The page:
Gravity at Work
Gravity at WorkEnglish
This video lesson highlights how science can be learned from daily life experiences. It emphasizes the ways in which simple laws of physics can be understood from personal observations and experiences, and in fact it demonstrates that we use these laws as if they were built into our instincts. The video also introduces Newton’s laws of motion. The title, “Gravity at Work,” comes from a fascinating example of two laborers working at a construction site in Pakistan. We all know that gravity pulls everything thrown upward back to the surface of the ground. A projectile thrown upward with some angle makes a trajectory similar to a parabola. When the projectile attains the maximum height, it becomes weightless for an instant, and this point of maximum height depends on the angle of throw. In this lesson, Newtonian equations of motion are used to determine the velocities and height achieved by the projectile in a very simple and basic manner. This video also poses a question on the estimation and accuracy of the throw, since workers are working without measuring any distances or angles, yet they are precise and accurate. At the end, students should be able to use Newton’s equations of motion to solve the motion of a body under gravity. Another example that can be thought about and worked out after this video module is that of Bungee jumping.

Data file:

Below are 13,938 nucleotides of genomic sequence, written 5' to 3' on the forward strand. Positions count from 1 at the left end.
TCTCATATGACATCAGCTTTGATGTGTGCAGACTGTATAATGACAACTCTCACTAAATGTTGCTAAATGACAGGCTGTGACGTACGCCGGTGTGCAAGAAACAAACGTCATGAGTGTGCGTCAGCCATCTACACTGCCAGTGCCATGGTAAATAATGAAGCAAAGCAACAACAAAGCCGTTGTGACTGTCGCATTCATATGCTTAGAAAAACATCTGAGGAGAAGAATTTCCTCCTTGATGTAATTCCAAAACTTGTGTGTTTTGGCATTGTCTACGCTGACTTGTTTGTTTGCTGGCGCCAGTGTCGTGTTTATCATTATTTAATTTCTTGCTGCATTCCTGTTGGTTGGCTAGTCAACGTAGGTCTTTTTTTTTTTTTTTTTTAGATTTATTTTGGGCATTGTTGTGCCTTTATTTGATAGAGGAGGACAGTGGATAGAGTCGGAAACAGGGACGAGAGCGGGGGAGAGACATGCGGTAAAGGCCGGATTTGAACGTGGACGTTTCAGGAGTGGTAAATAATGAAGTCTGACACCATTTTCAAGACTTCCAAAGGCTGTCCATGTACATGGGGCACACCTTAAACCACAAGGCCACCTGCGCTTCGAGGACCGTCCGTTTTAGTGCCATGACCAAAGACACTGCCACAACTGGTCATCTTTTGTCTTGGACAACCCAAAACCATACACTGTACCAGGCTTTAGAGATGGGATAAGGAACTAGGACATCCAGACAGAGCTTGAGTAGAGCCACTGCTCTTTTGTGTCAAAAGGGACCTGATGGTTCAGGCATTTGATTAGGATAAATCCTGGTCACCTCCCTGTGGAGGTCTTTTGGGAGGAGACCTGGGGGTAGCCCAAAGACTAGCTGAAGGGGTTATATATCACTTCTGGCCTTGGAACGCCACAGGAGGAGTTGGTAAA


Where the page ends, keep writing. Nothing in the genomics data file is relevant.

Professor Bhatti teaches solid state physics, semiconductor physics, and microfabrication at the COMSATS Institute of Information Technology, Islamabad. He obtained his PhD from Cambridge University, UK in 1995. At COMSATS, he established the Department of Physics and Device Fabrication Laboratories for teaching and research. He works in synthesis and electro-optical characterization of low dimensional systems.
Additional Online Resources
This site, sponsored by Zona Land Education in Physics and Mathematics, provides a general solution for the two dimensional motion of an object thrown in a gravitational field.
This site, Circus Physics, is sponsored by the Public Boadcasting System (PBS) and provides a video and study guide for learning about the path of a projectile in motion.
This is the accompanying study guide to the above PBS lesson.